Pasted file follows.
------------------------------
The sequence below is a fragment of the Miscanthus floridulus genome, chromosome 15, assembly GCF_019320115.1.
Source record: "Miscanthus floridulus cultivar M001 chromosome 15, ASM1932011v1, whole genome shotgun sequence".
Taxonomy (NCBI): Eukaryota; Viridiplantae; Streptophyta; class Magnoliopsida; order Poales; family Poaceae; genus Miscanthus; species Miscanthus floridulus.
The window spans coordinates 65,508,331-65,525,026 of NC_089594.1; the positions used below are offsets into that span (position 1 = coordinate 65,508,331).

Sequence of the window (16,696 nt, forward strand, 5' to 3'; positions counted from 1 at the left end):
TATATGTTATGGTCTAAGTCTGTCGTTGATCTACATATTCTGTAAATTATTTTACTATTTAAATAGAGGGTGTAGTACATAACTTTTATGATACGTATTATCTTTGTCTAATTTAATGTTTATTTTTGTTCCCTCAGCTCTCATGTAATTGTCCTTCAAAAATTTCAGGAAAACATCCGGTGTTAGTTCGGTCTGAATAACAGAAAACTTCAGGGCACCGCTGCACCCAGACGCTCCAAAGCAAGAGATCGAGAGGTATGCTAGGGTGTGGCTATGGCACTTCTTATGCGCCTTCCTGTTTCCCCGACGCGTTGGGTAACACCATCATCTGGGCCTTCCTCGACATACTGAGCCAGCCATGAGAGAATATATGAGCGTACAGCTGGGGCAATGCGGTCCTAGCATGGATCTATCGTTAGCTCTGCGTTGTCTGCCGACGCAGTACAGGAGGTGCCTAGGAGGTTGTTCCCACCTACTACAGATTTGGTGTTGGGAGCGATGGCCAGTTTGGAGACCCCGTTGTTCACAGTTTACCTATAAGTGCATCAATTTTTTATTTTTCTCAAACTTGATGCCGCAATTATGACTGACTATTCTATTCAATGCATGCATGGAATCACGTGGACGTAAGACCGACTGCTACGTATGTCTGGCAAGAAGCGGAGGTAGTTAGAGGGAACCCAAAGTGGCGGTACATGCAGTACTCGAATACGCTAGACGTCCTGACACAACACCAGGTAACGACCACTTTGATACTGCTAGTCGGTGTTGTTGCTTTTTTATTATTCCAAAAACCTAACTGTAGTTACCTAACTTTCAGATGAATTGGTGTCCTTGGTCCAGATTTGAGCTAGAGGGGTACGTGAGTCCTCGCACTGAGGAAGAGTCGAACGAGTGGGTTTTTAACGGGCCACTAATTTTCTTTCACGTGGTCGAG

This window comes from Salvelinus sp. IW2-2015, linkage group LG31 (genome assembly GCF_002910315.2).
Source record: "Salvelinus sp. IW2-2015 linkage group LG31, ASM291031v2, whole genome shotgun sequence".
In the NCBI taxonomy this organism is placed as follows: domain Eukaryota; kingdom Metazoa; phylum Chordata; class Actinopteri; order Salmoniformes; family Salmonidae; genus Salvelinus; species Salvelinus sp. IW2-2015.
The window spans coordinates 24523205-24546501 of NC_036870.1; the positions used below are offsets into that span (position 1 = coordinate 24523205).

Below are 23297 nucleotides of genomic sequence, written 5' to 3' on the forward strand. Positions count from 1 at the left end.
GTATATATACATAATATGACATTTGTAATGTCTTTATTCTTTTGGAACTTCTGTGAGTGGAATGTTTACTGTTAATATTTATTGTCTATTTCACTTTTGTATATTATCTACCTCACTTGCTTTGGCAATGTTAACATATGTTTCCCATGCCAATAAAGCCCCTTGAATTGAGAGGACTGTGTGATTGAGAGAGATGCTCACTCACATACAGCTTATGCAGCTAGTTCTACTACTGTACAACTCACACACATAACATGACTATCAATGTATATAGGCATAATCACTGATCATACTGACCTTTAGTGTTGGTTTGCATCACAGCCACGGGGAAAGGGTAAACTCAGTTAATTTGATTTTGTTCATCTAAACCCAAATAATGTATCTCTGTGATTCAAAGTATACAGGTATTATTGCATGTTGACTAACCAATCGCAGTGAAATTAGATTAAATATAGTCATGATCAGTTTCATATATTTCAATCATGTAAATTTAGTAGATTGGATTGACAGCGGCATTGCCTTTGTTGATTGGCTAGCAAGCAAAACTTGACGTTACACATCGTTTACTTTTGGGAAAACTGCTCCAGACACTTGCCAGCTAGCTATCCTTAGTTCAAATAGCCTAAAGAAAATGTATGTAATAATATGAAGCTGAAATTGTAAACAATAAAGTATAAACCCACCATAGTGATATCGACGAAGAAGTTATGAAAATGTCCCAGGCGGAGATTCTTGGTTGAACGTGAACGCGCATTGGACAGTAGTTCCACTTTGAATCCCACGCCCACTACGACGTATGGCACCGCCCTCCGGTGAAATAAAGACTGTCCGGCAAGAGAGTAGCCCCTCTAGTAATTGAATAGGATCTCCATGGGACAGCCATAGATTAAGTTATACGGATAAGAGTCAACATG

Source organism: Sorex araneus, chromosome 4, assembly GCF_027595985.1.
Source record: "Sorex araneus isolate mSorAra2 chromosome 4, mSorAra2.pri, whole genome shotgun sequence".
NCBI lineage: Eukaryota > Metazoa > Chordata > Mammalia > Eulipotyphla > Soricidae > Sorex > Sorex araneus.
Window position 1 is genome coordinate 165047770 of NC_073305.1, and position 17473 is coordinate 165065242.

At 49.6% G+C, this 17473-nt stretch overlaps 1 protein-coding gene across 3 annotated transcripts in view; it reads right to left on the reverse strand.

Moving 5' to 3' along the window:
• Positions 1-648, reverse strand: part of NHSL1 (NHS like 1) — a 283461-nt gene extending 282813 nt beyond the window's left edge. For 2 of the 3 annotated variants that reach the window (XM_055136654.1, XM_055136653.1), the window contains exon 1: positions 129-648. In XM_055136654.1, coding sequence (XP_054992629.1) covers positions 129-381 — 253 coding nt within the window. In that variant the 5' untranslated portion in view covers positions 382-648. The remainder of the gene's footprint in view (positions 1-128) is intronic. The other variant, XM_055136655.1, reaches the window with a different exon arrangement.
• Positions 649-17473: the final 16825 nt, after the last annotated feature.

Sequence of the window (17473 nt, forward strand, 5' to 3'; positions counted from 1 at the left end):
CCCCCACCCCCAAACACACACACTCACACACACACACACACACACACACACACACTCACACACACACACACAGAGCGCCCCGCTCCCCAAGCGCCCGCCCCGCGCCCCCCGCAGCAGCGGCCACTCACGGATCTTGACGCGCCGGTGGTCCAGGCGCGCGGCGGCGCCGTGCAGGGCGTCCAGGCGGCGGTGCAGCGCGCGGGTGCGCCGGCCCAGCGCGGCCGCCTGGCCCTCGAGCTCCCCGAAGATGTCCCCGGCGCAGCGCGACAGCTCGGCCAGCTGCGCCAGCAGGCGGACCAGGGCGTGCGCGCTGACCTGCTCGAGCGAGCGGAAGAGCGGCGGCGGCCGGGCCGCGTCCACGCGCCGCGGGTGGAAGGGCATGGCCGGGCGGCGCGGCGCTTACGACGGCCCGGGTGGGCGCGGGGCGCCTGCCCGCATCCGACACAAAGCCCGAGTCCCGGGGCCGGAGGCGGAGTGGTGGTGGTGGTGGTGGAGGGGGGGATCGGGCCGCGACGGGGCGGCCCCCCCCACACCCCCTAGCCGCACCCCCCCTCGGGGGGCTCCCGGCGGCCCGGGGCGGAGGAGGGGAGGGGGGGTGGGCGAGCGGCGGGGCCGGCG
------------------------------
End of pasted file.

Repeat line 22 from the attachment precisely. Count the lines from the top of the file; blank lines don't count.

CCCCCACCCCCAAACACACACACTCACACACACACACACACACACACACACACACTCACACACACACACACAGAGCGCCCCGCTCCCCAAGCGCCCGCCCCGCGCCCCCCGCAGCAGCGGCCACTCACGGATCTTGACGCGCCGGTGGTCCAGGCGCGCGGCGGCGCCGTGCAGGGCGTCCAGGCGGCGGTGCAGCGCGCGGGTGCGCCGGCCCAGCGCGGCCGCCTGGCCCTCGAGCTCCCCGAAGATGTCCCCGGCGCAGCGCGACAGCTCGGCCAGCTGCGCCAGCAGGCGGACCAGGGCGTGCGCGCTGACCTGCTCGAGCGAGCGGAAGAGCGGCGGCGGCCGGGCCGCGTCCACGCGCCGCGGGTGGAAGGGCATGGCCGGGCGGCGCGGCGCTTACGACGGCCCGGGTGGGCGCGGGGCGCCTGCCCGCATCCGACACAAAGCCCGAGTCCCGGGGCCGGAGGCGGAGTGGTGGTGGTGGTGGTGGAGGGGGGGATCGGGCCGCGACGGGGCGGCCCCCCCCACACCCCCTAGCCGCACCCCCCCTCGGGGGGCTCCCGGCGGCCCGGGGCGGAGGAGGGGAGGGGGGGTGGGCGAGCGGCGGGGCCGGCG